United Space Alliance - David Hermanson - Industrial & Human Engineering; Launch Ops Safety I&HE

With a successful 20-year career in support of Space Shuttle operations at Kennedy Space Center under his belt, David Hermanson Jr. launched a “second” career at KSC that has taken him into the fascinating field of Industrial Engineering and Human Factors.

Hermanson came to KSC only two months after graduating from Astronaut High School in Titusville in 1979. He was hired as a Shuttle Systems Mechanical Technician, a position he would hold for nine years. During that time, he worked at Pad-A in Launch Operations as an original team member of the Payloads group. As such, he loaded the Space Shuttle with such famous payloads as the Hubble Space Telescope, Galileo and Ulysses.

In 1987, Hermanson was promoted to Lead Technician in support of Shuttle processing at Pad A, a position he would hold for more than 10 years. Then, in 1999, Hermanson decided, it was time for a new career.

“With my 20 years of hands-on experience, I was fortunate enough to be accepted to United Space Alliance’s Industrial Engineering group,” he said. “Now I get to work all the areas of KSC. “

As part of the Industrial Engineering and Human Factors group, Hermanson specializes in improving processes and arriving at the safest and most effective solutions. He has been on several investigations and has also become a Certified Fact Finder. In addition, David is in the process of attaining his Lean Six Sigma Green Belt certification.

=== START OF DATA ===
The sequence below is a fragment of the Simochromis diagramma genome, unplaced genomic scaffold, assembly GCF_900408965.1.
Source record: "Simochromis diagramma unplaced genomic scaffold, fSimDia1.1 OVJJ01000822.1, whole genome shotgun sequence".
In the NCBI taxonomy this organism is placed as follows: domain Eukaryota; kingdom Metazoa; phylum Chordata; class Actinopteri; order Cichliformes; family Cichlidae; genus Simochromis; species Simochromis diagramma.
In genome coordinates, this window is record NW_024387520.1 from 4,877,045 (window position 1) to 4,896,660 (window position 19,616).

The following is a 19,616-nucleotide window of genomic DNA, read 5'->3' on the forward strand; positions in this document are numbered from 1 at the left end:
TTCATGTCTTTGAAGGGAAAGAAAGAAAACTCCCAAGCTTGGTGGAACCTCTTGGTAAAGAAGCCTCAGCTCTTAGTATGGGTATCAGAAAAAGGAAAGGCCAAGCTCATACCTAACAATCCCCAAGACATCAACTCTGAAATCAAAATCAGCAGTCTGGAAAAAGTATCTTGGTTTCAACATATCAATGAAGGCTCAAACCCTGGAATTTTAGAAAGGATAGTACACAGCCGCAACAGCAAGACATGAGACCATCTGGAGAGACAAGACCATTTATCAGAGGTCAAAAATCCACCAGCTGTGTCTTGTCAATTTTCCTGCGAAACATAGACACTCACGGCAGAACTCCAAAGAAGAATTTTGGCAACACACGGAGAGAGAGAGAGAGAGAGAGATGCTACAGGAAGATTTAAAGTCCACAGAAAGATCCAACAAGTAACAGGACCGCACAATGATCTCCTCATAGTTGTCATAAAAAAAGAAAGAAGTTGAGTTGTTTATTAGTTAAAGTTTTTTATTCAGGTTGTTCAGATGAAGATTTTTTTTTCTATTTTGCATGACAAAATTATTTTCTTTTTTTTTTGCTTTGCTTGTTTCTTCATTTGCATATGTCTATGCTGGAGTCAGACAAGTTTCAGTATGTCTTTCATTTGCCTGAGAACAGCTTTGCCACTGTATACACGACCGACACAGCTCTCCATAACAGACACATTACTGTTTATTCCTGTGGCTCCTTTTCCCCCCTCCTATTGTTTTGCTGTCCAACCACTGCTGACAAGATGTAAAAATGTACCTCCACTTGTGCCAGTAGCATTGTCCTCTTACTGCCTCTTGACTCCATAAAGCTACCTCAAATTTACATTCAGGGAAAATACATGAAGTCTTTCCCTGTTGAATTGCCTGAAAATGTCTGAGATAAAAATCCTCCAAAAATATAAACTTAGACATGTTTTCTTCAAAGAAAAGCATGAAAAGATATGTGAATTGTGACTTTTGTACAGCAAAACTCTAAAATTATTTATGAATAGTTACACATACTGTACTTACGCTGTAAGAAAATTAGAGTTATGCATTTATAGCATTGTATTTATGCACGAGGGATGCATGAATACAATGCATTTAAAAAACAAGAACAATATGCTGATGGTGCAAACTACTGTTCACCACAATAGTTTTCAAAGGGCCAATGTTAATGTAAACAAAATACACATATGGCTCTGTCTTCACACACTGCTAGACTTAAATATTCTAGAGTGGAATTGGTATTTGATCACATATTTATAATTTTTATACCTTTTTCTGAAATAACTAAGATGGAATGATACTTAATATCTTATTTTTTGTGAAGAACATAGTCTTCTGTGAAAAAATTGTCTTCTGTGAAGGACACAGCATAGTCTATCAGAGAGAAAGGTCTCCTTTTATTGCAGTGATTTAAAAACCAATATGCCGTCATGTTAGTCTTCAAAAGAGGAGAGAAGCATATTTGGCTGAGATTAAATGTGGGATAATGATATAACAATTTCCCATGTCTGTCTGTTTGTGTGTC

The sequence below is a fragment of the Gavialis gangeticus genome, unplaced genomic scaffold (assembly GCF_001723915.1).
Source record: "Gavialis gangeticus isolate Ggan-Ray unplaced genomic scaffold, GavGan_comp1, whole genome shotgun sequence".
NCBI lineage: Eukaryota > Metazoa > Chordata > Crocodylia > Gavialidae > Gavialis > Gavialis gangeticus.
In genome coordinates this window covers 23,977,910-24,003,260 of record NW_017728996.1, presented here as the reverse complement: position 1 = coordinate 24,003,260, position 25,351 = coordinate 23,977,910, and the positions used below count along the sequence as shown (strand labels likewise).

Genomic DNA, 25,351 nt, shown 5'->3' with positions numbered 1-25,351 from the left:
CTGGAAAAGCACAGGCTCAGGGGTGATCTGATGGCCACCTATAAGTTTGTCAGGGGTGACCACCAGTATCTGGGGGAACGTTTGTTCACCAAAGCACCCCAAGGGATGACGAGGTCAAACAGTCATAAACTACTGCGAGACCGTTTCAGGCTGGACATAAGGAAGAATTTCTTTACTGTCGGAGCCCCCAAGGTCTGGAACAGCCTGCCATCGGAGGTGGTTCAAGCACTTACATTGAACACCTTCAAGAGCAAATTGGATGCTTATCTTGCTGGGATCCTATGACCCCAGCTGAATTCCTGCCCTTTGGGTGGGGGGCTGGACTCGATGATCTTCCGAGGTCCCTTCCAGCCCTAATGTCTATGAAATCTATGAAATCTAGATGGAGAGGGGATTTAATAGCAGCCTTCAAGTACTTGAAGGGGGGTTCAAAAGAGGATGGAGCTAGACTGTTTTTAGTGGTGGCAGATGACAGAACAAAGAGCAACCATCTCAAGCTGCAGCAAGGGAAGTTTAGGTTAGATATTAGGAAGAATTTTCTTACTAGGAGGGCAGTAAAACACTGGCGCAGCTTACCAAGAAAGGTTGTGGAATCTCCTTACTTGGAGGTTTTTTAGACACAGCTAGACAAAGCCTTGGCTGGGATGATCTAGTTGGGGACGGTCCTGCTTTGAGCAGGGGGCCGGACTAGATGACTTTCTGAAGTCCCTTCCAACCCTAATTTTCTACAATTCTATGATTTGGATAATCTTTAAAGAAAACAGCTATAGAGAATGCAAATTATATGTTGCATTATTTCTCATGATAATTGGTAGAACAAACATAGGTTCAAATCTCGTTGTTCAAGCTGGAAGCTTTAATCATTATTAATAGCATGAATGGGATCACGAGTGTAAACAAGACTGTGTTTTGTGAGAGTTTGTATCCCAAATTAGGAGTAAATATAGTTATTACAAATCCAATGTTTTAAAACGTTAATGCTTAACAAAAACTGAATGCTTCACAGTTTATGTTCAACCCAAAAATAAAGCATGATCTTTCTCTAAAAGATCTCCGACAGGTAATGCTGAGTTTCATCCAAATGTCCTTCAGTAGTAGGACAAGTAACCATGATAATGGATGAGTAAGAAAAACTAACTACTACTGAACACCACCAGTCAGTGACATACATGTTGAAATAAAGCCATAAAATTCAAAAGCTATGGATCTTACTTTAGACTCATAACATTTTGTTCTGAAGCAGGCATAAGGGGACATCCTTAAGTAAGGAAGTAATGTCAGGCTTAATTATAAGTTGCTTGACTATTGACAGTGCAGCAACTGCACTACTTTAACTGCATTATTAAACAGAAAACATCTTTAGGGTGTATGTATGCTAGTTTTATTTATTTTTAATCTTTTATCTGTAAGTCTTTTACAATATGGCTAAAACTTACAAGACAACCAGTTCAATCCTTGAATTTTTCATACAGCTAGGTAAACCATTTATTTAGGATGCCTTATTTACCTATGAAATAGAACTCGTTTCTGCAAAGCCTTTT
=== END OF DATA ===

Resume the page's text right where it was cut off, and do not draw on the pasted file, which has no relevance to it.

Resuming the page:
After the tragic loss of Space Shuttle Columbia, David was sent to Texas as a member of the Columbia recovery team.

“It was something to see so many different organizations working together to gather pieces of the mystery so NASA could find and fix the problem and get the Shuttle Fleet back into space,” Hermanson said. “I will never forget that time in my life.”

Hermanson’s talents have been greatly appreciated by the Space Alliance Technology Outreach Program and the small businesses that approach SATOP for help.

“David is a great asset to SATOP because of his vast experience and his ability to think outside the box. This allows him to come up with simple, yet ingenious solutions in a matter of hours,” said Chris Gilfriche, SATOP Florida senior program engineer.

As an example, Gilfriche cited the uncomplicated solution Hermanson provided to an aquaculture company that wanted to decrease fish mortality during shipping. Although the fish were carefully packaged in polypropylene bags with ample oxygen and water, in some cases oxygen leaked out, the bags deflated, and the fish suffered the consequences.

Hermanson’s solution? Turn the bags upside down, with the sealed side down. Because water is denser than oxygen, no oxygen could leak out.

“Sometimes the simplest solution really is the best,” he said.

One-on-One with David Hermanson, Jr.

What job you would have had if you had not become an engineer and why?
Actually, for 20 years I was a Payload Pad Mechanical Technician, not an engineer. Five years ago I was accepted to USA’s Industrial Engineering group.

Do you enjoy any pastimes not related to engineering?
I like photography, playing golf, boating, island camping and spending lots of relaxing time with family and friends.

Engineering project you wish you could have worked on:
The “Return To Flight” direct causes of Columbia’s mishap related issues would have been an awesome project to be part of. I am currently part of a couple RTF access issues.

Personal accomplishment(s) of which you are most proud:
In 1999 our Operator Certification Team won the team of the year award (SARA) and that was very gratifying. Then last year, I received NASA’s Space Flight Awareness Honoree award, which was really a great honor.

What do you enjoy most about being a SATOP volunteer?
The SATOP requestors have done everything they could to fix their issues prior to calling SATOP, then I get to have the opportunity at fixing their proble